Economic development boosters say the project is pivotal to efforts to attract higher-paying jobs and tap into the growing commercial space market that NASA and Space Florida are trying to develop in the region.

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Legless Falcon 9 conducts Static Fire test ahead of Sunday launch | NASASpaceFlight.com

Legless Falcon 9 conducts Static Fire test ahead of Sunday launch | NASASpaceFlight.com | The NewSpace Daily | Scoop.it


SpaceX’s Falcon 9 v1.1 has conducted a Static Fire – or Hot Fire – test at Cape Canaveral’s SLC-40 ahead of Sunday’s mission to loft the ABS-3A and Eutelsat 115 West B satellites into orbit. This mission won’t involve a propulsive landing on the company’s ASDS, although it will still provide another milestone for SpaceX – via the first dual passenger launch for the Falcon 9.

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SES reserves two Falcon 9 launches from Texas | Spaceflight Now

SES reserves two Falcon 9 launches from Texas | Spaceflight Now | The NewSpace Daily | Scoop.it


Two communications satellites owned by SES are booked to fly into orbit from South Texas on a pair of Falcon 9 rockets in 2017, giving SpaceX its first two confirmed payloads assigned to launch from the new commercial spaceport, officials said Wednesday.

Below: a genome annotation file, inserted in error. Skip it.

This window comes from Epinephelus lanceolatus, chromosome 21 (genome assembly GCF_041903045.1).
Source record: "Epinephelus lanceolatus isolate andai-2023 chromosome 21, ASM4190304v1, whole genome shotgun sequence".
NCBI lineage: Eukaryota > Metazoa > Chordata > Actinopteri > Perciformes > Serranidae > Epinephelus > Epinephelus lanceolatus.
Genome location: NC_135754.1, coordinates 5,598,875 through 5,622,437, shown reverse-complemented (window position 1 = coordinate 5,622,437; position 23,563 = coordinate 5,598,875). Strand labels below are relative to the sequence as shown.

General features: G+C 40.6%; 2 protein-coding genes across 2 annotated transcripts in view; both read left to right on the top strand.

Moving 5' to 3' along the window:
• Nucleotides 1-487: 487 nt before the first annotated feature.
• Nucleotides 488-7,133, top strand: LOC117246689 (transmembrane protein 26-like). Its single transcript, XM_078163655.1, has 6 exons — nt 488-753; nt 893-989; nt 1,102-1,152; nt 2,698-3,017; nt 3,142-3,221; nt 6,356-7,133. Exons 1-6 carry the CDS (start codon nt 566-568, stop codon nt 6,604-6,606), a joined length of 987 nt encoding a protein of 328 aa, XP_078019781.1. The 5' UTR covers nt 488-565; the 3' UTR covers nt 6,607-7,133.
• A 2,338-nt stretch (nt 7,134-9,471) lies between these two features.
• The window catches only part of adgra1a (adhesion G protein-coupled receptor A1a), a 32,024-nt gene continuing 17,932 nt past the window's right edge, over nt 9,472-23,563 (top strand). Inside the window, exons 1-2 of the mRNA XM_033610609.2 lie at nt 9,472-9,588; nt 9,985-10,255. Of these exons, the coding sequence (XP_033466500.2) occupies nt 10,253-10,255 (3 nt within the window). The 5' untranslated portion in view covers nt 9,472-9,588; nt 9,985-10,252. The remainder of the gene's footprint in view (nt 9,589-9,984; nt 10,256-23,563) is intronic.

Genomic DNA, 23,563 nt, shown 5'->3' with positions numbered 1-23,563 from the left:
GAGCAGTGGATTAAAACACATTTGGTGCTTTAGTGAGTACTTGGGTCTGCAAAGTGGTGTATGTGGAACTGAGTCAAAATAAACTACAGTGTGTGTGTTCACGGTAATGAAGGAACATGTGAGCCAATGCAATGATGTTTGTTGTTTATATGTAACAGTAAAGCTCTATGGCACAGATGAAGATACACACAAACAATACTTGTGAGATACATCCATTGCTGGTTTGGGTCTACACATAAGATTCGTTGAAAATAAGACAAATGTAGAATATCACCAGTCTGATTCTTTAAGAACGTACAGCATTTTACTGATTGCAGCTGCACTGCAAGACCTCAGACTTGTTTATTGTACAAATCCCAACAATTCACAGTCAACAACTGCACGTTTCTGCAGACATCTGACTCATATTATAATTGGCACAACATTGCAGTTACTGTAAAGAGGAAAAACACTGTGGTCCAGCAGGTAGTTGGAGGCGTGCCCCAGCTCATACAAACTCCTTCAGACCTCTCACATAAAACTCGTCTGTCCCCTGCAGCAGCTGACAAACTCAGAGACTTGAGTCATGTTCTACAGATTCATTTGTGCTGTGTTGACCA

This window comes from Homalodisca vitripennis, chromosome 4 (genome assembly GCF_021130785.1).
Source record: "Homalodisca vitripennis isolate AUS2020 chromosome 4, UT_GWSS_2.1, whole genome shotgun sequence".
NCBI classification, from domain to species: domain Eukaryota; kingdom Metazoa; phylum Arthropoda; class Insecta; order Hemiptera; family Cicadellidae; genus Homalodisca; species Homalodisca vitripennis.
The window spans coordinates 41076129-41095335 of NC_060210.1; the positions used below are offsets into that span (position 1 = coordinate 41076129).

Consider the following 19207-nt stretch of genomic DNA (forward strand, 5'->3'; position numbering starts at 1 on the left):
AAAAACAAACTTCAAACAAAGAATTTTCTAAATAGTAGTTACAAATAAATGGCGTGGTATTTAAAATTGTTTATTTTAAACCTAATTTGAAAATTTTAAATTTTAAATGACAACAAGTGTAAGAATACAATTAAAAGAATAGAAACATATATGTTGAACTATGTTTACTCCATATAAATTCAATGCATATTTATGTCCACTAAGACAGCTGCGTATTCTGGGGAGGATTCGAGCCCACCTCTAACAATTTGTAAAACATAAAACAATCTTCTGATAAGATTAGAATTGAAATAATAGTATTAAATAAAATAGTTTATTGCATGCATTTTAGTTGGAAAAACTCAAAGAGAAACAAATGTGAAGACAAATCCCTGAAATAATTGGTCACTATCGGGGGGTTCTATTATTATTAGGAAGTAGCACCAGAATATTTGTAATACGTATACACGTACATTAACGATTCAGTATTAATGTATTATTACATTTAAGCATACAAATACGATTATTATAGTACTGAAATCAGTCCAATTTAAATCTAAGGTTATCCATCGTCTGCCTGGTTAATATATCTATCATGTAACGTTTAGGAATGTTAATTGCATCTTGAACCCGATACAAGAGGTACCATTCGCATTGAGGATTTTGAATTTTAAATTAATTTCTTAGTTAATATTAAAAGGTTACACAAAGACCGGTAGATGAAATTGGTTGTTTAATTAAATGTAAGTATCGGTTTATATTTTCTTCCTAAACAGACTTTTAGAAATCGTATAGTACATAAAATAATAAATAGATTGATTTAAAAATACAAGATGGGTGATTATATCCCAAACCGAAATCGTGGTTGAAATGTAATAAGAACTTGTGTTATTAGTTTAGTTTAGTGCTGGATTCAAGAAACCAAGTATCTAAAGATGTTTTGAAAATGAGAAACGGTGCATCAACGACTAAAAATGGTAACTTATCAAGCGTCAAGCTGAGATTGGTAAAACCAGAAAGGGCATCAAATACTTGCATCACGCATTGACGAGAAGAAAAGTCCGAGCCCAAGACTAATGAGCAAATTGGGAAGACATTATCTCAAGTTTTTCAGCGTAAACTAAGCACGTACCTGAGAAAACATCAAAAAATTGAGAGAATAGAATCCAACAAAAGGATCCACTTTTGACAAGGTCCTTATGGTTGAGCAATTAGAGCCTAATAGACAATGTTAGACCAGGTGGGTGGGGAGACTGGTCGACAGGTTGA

SES announced SpaceX’s Falcon 9 rocket will launch the two satellites — SES 14 and SES 16/GovSat — nine days after the company unveiled an order for three spacecraft to be manufactured by Airbus Defense and Space, Boeing Satellite Systems and Orbital ATK.

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Russia -- and its Modules -- To Part Ways with ISS in 2024

Russia -- and its Modules -- To Part Ways with ISS in 2024 | The NewSpace Daily | Scoop.it


PARIS — The Russian space agency, Roscosmos, on Feb. 24 announced that it will remain a part of the international space station until 2024 before detaching the Russian modules and forming its own outpost in low Earth orbit.

The statement followed a meeting the Scientific and Technical Council, under the chairmanship of Yuri N. Koptev, Roscosmos’ head of manned space flight and the agency’s former chief in the 1990s.

The statement gave no precise motive for Russia’s wanting to create an all-Russian space station beyond an ambition to provide “secure access to space for Russia.”

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First Cruz Space Hearing Inquisitive, Not Confrontational


Sen. Ted Cruz’s first hearing as chairman of the Senate subcommittee that oversees NASA and commercial space activities was politely inquisitive and not confrontational as some expected. Cruz (R-TX), a leading Tea Party activist, is a relative unknown quantity on space issues. The hearing exhibited that he is an advocate of U.S. leadership in space, ending U.S. reliance on Russia, and supporter of commercial space.

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Falcon Heavy rocket hangar rises at launch pad 39A | Spaceflight Now